Diagnosing and Managing Allergic Dermatitis
BY LEO SEMES, OD, FAAO
A 67-year-old black female presented with a complaint of depigmentation across the bridge of her nose. The involved areas also included the glabellar region (Figure 1). She was currently being treated with Alphagan (brimonidine 0.2%, Allergan Pharmaceuticals). She had tried lotion to relieve the problem, but after one week this was unsuccessful and so she consulted us as her prescribing practitioners.
Figure 1. Depigmentation across the bridge of the patient's nose and the glabellar region.
An Unexpected Cause
The first item of consideration was whether the topical drops were causing the problem. To rule this out, we replaced the Alphagan with timolol 0.5% q. AM, recommended that she use 1% hydrocortisone cream twice per day applied to the affected areas and asked her to return in one week. At that visit, the clinical signs were essentially unchanged.
We next prescribed 20mg prednisone daily for one week to be taken in four divided doses (5mg, q.i.d.). At the one-week follow-up visit, her skin was almost completely back to normal pigmentation (Figure 2).
Figure 2. Following treatment with prednisone, the patient's pigmentation returned to normal.
On inspection of her spectacle lens frame, we noted that the plating had worn off and that the base metal was in contact with her skin. The final diagnosis was nickel allergy. We recommended a change of spectacle frame material to titanium, which is less allergenic. We resumed Alphagan treatment and have had good intraocular pressure (IOP) control.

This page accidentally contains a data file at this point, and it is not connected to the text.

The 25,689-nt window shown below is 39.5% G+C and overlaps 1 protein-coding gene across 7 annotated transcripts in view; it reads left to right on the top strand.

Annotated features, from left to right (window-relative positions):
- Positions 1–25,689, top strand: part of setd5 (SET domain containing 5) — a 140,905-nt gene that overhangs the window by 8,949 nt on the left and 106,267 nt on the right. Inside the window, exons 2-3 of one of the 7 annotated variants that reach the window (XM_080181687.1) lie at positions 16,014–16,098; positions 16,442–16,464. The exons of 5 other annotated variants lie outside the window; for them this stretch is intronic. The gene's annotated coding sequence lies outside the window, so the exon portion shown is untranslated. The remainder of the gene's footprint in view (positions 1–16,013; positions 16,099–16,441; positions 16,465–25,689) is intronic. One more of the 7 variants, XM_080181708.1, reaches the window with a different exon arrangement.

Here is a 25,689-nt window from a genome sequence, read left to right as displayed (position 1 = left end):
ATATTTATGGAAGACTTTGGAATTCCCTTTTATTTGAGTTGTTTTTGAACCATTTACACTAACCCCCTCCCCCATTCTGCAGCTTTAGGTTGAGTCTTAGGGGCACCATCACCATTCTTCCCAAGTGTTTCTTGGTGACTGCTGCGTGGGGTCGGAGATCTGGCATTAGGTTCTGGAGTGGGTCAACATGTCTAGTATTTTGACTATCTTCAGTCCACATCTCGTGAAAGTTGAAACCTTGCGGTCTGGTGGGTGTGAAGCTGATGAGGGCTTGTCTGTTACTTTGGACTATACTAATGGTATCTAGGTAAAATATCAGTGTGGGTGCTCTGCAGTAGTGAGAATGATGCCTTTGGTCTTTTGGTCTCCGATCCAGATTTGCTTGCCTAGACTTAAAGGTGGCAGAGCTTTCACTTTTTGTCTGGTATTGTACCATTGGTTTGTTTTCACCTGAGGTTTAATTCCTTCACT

Treating Allergic Dermatitis
Topical steroids are generally effective for minor skin irritations. Weaker steroids, such as the hydrocortisone in this case, are a good choice for eyelid conditions. This is significant as the eyelid skin is among the thinnest in the body and is generally susceptible to allergic responses. While our patient's eyelids were not affected, we chose this treatment option for its low risk-to-benefit ratio. An additional benefit in this case was that 1% hydrocortisone cream is available over-the-counter.
Long-term use of corticosteroids has been reported to raise IOP in patients who are apparently steroid responders. This may be more significant the older a patient is. Throughout the two-week course of treatment, our patient's IOP was never more than 15 mmHg in either eye.
Systemic steroids can be very effective in the short term for allergic responses. Anyone who has ever been unfortunate enough to get poison ivy may be able to attest to this fact. CLS
To obtain references for this article, please visit http://www.clspectrum.com/references.asp and click on document #160.
Dr. Semes is an associate professor and director of continuing education at the University of Alabama at Birmingham School of Optometry.